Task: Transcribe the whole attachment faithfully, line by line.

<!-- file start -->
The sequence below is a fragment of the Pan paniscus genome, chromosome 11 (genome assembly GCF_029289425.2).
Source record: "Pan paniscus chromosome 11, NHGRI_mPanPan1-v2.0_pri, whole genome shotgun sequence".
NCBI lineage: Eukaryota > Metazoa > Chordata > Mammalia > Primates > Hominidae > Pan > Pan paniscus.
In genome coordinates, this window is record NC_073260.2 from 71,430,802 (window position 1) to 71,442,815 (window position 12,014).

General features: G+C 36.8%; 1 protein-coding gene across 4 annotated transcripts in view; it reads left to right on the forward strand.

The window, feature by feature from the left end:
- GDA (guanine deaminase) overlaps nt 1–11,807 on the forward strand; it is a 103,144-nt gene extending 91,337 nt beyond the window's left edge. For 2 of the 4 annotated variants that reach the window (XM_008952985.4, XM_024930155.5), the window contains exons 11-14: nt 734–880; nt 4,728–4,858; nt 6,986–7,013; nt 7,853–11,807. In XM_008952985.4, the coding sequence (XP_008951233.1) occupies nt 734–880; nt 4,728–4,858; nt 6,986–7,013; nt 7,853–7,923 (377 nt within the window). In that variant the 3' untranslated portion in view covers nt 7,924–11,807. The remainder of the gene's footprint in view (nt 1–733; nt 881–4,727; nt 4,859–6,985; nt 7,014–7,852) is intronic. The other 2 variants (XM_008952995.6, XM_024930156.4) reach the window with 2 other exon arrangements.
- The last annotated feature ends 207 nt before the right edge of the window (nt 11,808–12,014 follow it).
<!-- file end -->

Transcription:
The sequence below is a fragment of the Pan paniscus genome, chromosome 11 (genome assembly GCF_029289425.2).
Source record: "Pan paniscus chromosome 11, NHGRI_mPanPan1-v2.0_pri, whole genome shotgun sequence".
NCBI lineage: Eukaryota > Metazoa > Chordata > Mammalia > Primates > Hominidae > Pan > Pan paniscus.
In genome coordinates, this window is record NC_073260.2 from 71,430,802 (window position 1) to 71,442,815 (window position 12,014).

General features: G+C 36.8%; 1 protein-coding gene across 4 annotated transcripts in view; it reads left to right on the forward strand.

The window, feature by feature from the left end:
- GDA (guanine deaminase) overlaps nt 1–11,807 on the forward strand; it is a 103,144-nt gene extending 91,337 nt beyond the window's left edge. For 2 of the 4 annotated variants that reach the window (XM_008952985.4, XM_024930155.5), the window contains exons 11-14: nt 734–880; nt 4,728–4,858; nt 6,986–7,013; nt 7,853–11,807. In XM_008952985.4, the coding sequence (XP_008951233.1) occupies nt 734–880; nt 4,728–4,858; nt 6,986–7,013; nt 7,853–7,923 (377 nt within the window). In that variant the 3' untranslated portion in view covers nt 7,924–11,807. The remainder of the gene's footprint in view (nt 1–733; nt 881–4,727; nt 4,859–6,985; nt 7,014–7,852) is intronic. The other 2 variants (XM_008952995.6, XM_024930156.4) reach the window with 2 other exon arrangements.
- The last annotated feature ends 207 nt before the right edge of the window (nt 11,808–12,014 follow it).